Addressing Dementia

The OECD Response

image of Addressing Dementia

The large and growing human and financial cost of dementia provides an imperative for policy action. It is already the second largest cause of disability for the over-70s and it costs $645bn per year globally, and ageing populations mean that these costs will grow.

There is no cure or effective treatment for dementia, and too often people do not get appropriate health and care services, leading to a poor quality of life. Our failure to tackle these issues provides a compelling illustration of some of today’s most pressing policy challenges. We need to rethink our research an innovation model, since progress on dementia has stalled and investment is just a fraction of what it is for other diseases of similar importance and profile. But even then a cure will be decades away, so we need better policies to improve the lives of people living with dementia now. Communities need to adjust to become more accommodating of people with dementia and families who provide informal care must be better supported. Formal care services and care institutions need to promote dignity and independence, while coordination of health and care services must be improved. But there is hope: if we can harness big data we may be able to address the gaps in our knowledge around treatment and care.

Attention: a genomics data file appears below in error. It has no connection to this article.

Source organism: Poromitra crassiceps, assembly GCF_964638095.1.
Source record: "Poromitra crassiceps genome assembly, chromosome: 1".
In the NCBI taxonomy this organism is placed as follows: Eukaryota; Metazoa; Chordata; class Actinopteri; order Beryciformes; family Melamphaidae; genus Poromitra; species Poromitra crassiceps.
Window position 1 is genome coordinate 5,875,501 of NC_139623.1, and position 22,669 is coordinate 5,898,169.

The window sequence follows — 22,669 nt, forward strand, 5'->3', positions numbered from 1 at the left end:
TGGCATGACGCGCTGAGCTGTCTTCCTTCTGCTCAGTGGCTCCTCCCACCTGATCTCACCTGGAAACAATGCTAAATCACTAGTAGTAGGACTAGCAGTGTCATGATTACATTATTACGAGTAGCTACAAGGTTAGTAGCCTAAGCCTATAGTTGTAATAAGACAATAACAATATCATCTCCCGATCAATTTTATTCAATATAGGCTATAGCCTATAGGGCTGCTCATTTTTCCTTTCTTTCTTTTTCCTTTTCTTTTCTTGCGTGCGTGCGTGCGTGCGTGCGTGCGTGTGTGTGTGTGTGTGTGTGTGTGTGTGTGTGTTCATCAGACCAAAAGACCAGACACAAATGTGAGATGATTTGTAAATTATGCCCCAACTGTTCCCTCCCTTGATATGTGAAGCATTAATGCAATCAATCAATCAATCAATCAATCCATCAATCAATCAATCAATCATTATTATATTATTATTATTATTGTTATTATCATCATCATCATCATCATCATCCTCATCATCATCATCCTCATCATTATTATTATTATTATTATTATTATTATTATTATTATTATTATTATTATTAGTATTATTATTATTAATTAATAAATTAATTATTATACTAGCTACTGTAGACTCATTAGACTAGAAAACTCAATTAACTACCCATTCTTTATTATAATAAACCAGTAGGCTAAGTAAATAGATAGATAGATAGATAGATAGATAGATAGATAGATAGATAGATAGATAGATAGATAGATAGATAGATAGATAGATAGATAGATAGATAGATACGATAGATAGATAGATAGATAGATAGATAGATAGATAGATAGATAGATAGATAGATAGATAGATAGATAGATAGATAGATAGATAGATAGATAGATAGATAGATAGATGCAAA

Executive summary

The large and growing human and financial costs of dementia make policy action an urgent priority. Dementia is already the second largest cause of disability for the over-70s and costs societies more than half a trillion US dollars every year globally, while ageing populations mean these costs are rising. Despite the urgency of addressing dementia, current policies are failing to deliver much-needed progress in finding a cure, while communities, health systems and social services are struggling to meet the needs of people with dementia and their families and carers. This report argues that urgent policy action is required to accelerate innovation and rethink how countries support those living with dementia now and in the future.


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